# Is it possible to integrate a function over a null hypersurface?

For $f$ a compactly supported function on a spacetime $(\mathcal{M},g)$, one may define its integral over $\mathcal{M}$ by $$f\longmapsto \int_\mathcal{M}\star f,$$ where $\star$ is the Hodge star of $\mathcal{M}$. Since $\star$ is unique, this map is canonical. Suppose that $\Sigma$ is a null hypersurface of $\mathcal{M}$. (Assume $\Sigma\cap\operatorname{supp}f\ne\emptyset$.) We cannot define the integral of $f$ over $\Sigma$ by $$f\longmapsto \int_\Sigma\star_\Sigma f$$ because the induced metric on $\Sigma$ is degenerate, and hence $\star_\Sigma$ is not defined. Is there a way to "canonically" integrate $f$ over a null hypersurface?

• You cannot without other pieces of information. With a vector field $J$ (typically a timelike vector field) you can, defining the volume form $\omega = \star J$ and next integrating $f\omega$. – Valter Moretti Mar 9 '16 at 12:34
• @ValterMoretti Why timelike? Could one not take the future-directed null normal $l$ to $\Sigma$ and integrate $f\star l$? – Ryan Unger Mar 9 '16 at 16:20
• Indeed it may be spacelike too. I wrote timelike because, n GR, one usually has some notion of time and that notion can be used. – Valter Moretti Mar 9 '16 at 18:26
• However, yes I think you can use $\ell$ – Valter Moretti Mar 9 '16 at 18:47

You cannot without other pieces of information. With a vector field J -- typically a timelike vector field-- you can: Defining the volume form $\omega = *J$ and next integrating $f\omega$. I wrote timelike because in GR, one usually has some notion of time and that notion can be used. However one could also take the future-directed null normal $J= \ell$ to $\Sigma$.

ADDENDUM. If $\Sigma$ is an embedded null 3-submanifold in the 4D spacetime, locally it is parametrized by coordinates $x^1,x^2,U$ where $\partial_{x^1},\partial_{x^2}$ are spacelike and $\partial_U$ is light-like. It is possible to complete this set of coordinates with another lightlike coordinate $V$, constant over $\Sigma$, such that $g(\partial_U,\partial_V)=-1$ and $g(\partial_{x^1}\partial_V)= g(\partial_{x^2},\partial_V)= g(\partial_{x^1}\partial_U)= g(\partial_{x^2},\partial_U)=0$.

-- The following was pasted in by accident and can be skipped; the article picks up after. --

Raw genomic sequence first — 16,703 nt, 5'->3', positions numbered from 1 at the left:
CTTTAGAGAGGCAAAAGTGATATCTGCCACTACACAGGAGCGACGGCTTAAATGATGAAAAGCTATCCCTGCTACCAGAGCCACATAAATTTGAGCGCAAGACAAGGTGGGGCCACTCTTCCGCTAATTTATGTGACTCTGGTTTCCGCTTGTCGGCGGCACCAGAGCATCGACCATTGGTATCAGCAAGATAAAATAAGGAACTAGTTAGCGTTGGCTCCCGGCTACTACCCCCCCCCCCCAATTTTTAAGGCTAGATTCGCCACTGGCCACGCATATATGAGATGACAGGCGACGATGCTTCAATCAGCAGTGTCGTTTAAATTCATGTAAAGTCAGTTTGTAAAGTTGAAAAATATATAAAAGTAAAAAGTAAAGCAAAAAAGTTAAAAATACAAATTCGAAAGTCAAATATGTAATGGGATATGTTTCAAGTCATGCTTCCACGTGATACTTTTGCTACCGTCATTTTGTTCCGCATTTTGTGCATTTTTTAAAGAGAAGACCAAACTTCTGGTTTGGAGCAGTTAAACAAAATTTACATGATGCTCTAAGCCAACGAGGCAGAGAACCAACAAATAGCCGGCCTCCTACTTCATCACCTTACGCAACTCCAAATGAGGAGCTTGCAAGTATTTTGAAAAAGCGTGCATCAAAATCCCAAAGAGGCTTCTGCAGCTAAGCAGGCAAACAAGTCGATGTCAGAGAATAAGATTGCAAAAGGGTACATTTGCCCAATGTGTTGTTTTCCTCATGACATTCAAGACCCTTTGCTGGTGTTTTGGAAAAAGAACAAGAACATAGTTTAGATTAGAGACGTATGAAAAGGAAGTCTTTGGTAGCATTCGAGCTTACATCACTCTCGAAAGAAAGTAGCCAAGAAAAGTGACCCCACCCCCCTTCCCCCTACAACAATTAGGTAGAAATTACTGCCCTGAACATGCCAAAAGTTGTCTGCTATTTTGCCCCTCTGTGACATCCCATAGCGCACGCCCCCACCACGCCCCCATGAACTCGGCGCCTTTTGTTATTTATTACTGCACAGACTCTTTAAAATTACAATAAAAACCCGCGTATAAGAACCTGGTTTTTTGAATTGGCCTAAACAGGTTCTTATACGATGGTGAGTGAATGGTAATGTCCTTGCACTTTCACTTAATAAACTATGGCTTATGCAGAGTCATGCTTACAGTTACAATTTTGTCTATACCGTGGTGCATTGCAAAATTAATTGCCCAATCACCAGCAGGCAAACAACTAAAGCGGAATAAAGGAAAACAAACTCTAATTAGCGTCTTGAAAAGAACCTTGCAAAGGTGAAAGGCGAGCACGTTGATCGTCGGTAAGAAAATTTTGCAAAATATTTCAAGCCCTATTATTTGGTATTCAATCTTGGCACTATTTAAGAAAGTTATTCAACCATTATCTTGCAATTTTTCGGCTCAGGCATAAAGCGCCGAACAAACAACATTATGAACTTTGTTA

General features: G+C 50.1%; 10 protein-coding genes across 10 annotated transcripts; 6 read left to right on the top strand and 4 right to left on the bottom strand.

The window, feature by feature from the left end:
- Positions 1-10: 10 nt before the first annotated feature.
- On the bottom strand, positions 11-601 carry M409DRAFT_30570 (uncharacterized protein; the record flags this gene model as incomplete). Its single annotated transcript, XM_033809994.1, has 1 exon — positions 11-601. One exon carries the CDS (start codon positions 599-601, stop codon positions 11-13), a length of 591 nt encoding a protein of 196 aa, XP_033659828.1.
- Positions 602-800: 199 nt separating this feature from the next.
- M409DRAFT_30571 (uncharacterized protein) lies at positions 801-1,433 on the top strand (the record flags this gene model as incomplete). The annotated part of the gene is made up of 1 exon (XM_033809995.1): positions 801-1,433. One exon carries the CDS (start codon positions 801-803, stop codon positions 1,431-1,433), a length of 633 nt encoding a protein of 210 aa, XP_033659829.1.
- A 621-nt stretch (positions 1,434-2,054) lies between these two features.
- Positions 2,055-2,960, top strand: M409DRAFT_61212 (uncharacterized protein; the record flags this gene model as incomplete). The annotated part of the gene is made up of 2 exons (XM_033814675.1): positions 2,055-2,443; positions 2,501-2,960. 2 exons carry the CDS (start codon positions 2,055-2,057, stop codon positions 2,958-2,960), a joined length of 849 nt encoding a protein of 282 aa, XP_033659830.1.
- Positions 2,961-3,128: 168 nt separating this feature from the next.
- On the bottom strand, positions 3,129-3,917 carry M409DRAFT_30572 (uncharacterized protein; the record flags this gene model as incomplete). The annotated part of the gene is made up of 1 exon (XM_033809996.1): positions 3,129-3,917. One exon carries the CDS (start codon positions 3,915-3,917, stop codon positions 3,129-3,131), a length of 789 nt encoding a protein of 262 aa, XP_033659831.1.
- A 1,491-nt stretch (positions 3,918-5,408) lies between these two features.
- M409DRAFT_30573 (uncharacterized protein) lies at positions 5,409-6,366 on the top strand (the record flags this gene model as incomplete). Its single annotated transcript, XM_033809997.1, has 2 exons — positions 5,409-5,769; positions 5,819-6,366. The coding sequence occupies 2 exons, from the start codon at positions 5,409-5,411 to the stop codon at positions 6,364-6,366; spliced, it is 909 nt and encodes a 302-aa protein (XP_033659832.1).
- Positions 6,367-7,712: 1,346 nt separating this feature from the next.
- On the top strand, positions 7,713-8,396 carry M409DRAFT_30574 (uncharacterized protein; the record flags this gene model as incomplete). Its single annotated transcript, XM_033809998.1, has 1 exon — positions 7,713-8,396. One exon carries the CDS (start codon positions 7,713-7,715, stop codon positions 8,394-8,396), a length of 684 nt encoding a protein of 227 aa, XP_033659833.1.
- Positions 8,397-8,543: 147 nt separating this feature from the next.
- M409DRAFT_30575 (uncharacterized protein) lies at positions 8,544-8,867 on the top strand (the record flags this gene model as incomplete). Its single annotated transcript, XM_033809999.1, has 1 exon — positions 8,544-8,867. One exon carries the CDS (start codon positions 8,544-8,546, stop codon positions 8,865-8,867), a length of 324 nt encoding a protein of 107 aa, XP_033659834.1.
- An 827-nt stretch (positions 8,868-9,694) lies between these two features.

The normal co-vector to $\Sigma$ is $dV$, however its contravariant form is $-\partial_U$ which is tangent to $\Sigma$.

What I meant above is (a bit improperly perhaps)

$$\ell := \partial_V$$

so that, with may conventions, $*$ transforms $1$-vector ($\ell$) into a $3$-form $\omega$. The latter turns out to be proportional to $\sqrt{|\det g|} \:dx^1\wedge dx^2 \wedge dU$, where $$g = -dU\otimes dV -dV\otimes dU + \sum_{i,j=1}^2h_{ij}dx^i \otimes dx^j$$ so that $\sqrt{|\det g|}= \sqrt{\det h}$.

The form $\omega$ is not canonical as there are many ways to fix coordinates $x^1,x^2, U,V$.

• I think there is a problem using the null normal. Since it is null, $* \ell = \ell \wedge \alpha$ for some $\alpha$, and $\ell$ pulls back to zero on the null surface (by definition of being the normal). You could introduce an auxiliary null vector $k$ such that $k \cdot \ell = -1$, and then define $* k$, but there is considerable ambiguity in the choice of such $k$. – asperanz Mar 9 '16 at 21:16
• By null normal I meant your k! – Valter Moretti Mar 9 '16 at 22:36
• @asperanz Why would $\ell$ pull back to zero on the surface? It's a property of null hypersurfaces that the normal is also a tangent vector. – Ryan Unger Mar 11 '16 at 17:52
• The thing that pulls back to zero is the normal covector $\ell_a$. This is just another manifestation of the induced metric being degenerate on the surface. So we have that $(*\ell)_{abc} = \ell_{[a} \alpha_{bc]}$ for some $\alpha_{bc}$, which pulls back to zero on the null surface. – asperanz Mar 11 '16 at 18:35